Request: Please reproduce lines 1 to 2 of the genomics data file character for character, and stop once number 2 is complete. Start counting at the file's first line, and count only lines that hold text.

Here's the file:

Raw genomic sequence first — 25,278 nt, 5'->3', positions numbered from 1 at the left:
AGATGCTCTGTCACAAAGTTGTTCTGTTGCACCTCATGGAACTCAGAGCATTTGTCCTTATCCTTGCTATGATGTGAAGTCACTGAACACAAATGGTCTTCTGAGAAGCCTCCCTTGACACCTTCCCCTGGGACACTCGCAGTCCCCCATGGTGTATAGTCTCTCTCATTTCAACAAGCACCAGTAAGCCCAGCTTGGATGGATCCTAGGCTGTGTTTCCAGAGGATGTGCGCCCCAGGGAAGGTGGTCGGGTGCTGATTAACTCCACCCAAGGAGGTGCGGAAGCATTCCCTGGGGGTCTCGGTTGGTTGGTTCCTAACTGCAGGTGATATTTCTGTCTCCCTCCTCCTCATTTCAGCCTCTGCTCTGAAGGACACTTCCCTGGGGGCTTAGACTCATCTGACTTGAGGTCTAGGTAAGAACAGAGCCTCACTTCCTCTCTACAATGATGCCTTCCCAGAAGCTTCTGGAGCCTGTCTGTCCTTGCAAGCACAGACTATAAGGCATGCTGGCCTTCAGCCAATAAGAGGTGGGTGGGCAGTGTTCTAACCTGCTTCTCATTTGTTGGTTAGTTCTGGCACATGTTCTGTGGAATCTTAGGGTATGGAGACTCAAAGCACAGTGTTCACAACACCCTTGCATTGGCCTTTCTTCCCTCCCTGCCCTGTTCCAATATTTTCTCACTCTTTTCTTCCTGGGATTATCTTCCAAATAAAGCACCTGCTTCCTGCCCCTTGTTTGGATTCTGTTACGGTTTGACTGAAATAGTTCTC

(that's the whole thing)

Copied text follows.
Raw genomic sequence first — 25,278 nt, 5'->3', positions numbered from 1 at the left:
AGATGCTCTGTCACAAAGTTGTTCTGTTGCACCTCATGGAACTCAGAGCATTTGTCCTTATCCTTGCTATGATGTGAAGTCACTGAACACAAATGGTCTTCTGAGAAGCCTCCCTTGACACCTTCCCCTGGGACACTCGCAGTCCCCCATGGTGTATAGTCTCTCTCATTTCAACAAGCACCAGTAAGCCCAGCTTGGATGGATCCTAGGCTGTGTTTCCAGAGGATGTGCGCCCCAGGGAAGGTGGTCGGGTGCTGATTAACTCCACCCAAGGAGGTGCGGAAGCATTCCCTGGGGGTCTCGGTTGGTTGGTTCCTAACTGCAGGTGATATTTCTGTCTCCCTCCTCCTCATTTCAGCCTCTGCTCTGAAGGACACTTCCCTGGGGGCTTAGACTCATCTGACTTGAGGTCTAGGTAAGAACAGAGCCTCACTTCCTCTCTACAATGATGCCTTCCCAGAAGCTTCTGGAGCCTGTCTGTCCTTGCAAGCACAGACTATAAGGCATGCTGGCCTTCAGCCAATAAGAGGTGGGTGGGCAGTGTTCTAACCTGCTTCTCATTTGTTGGTTAGTTCTGGCACATGTTCTGTGGAATCTTAGGGTATGGAGACTCAAAGCACAGTGTTCACAACACCCTTGCATTGGCCTTTCTTCCCTCCCTGCCCTGTTCCAATATTTTCTCACTCTTTTCTTCCTGGGATTATCTTCCAAATAAAGCACCTGCTTCCTGCCCCTTGTTTGGATTCTGTTACGGTTTGACTGAAATAGTTCTC